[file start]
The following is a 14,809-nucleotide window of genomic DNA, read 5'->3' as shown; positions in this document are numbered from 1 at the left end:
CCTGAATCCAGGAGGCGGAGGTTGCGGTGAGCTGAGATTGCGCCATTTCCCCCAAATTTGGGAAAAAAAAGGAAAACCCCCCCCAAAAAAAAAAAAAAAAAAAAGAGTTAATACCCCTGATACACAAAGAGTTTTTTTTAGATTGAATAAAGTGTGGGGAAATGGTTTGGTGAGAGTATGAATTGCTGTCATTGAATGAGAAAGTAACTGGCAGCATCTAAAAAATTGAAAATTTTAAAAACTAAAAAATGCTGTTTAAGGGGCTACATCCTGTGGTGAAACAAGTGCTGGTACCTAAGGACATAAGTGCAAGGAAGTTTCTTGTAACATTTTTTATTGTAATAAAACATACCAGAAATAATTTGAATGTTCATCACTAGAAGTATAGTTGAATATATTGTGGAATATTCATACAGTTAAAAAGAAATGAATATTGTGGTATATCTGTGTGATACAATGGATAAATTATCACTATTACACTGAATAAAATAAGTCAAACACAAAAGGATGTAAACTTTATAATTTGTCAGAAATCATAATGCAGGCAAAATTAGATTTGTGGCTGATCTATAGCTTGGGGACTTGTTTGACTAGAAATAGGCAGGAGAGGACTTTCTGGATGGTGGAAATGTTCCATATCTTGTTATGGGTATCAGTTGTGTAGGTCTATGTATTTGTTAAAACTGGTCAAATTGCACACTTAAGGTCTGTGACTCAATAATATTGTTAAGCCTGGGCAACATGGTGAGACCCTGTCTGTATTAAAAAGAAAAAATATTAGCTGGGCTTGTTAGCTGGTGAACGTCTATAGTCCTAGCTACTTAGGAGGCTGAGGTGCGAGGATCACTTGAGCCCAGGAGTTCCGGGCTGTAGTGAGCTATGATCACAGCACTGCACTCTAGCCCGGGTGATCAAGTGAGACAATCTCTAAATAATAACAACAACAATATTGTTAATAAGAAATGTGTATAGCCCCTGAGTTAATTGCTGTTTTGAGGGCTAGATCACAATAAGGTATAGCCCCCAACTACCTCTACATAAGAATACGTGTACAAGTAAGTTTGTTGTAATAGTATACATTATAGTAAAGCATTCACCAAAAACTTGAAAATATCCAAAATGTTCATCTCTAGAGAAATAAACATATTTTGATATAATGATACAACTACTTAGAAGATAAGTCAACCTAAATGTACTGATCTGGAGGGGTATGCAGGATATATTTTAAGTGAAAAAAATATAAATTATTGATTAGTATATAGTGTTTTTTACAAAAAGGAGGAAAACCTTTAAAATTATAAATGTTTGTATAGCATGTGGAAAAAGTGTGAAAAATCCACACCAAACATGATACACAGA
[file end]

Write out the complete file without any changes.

The following is a 14,809-nucleotide window of genomic DNA, read 5'->3' as shown; positions in this document are numbered from 1 at the left end:
CCTGAATCCAGGAGGCGGAGGTTGCGGTGAGCTGAGATTGCGCCATTTCCCCCAAATTTGGGAAAAAAAAGGAAAACCCCCCCCAAAAAAAAAAAAAAAAAAAAGAGTTAATACCCCTGATACACAAAGAGTTTTTTTTAGATTGAATAAAGTGTGGGGAAATGGTTTGGTGAGAGTATGAATTGCTGTCATTGAATGAGAAAGTAACTGGCAGCATCTAAAAAATTGAAAATTTTAAAAACTAAAAAATGCTGTTTAAGGGGCTACATCCTGTGGTGAAACAAGTGCTGGTACCTAAGGACATAAGTGCAAGGAAGTTTCTTGTAACATTTTTTATTGTAATAAAACATACCAGAAATAATTTGAATGTTCATCACTAGAAGTATAGTTGAATATATTGTGGAATATTCATACAGTTAAAAAGAAATGAATATTGTGGTATATCTGTGTGATACAATGGATAAATTATCACTATTACACTGAATAAAATAAGTCAAACACAAAAGGATGTAAACTTTATAATTTGTCAGAAATCATAATGCAGGCAAAATTAGATTTGTGGCTGATCTATAGCTTGGGGACTTGTTTGACTAGAAATAGGCAGGAGAGGACTTTCTGGATGGTGGAAATGTTCCATATCTTGTTATGGGTATCAGTTGTGTAGGTCTATGTATTTGTTAAAACTGGTCAAATTGCACACTTAAGGTCTGTGACTCAATAATATTGTTAAGCCTGGGCAACATGGTGAGACCCTGTCTGTATTAAAAAGAAAAAATATTAGCTGGGCTTGTTAGCTGGTGAACGTCTATAGTCCTAGCTACTTAGGAGGCTGAGGTGCGAGGATCACTTGAGCCCAGGAGTTCCGGGCTGTAGTGAGCTATGATCACAGCACTGCACTCTAGCCCGGGTGATCAAGTGAGACAATCTCTAAATAATAACAACAACAATATTGTTAATAAGAAATGTGTATAGCCCCTGAGTTAATTGCTGTTTTGAGGGCTAGATCACAATAAGGTATAGCCCCCAACTACCTCTACATAAGAATACGTGTACAAGTAAGTTTGTTGTAATAGTATACATTATAGTAAAGCATTCACCAAAAACTTGAAAATATCCAAAATGTTCATCTCTAGAGAAATAAACATATTTTGATATAATGATACAACTACTTAGAAGATAAGTCAACCTAAATGTACTGATCTGGAGGGGTATGCAGGATATATTTTAAGTGAAAAAAATATAAATTATTGATTAGTATATAGTGTTTTTTACAAAAAGGAGGAAAACCTTTAAAATTATAAATGTTTGTATAGCATGTGGAAAAAGTGTGAAAAATCCACACCAAACATGATACACAGA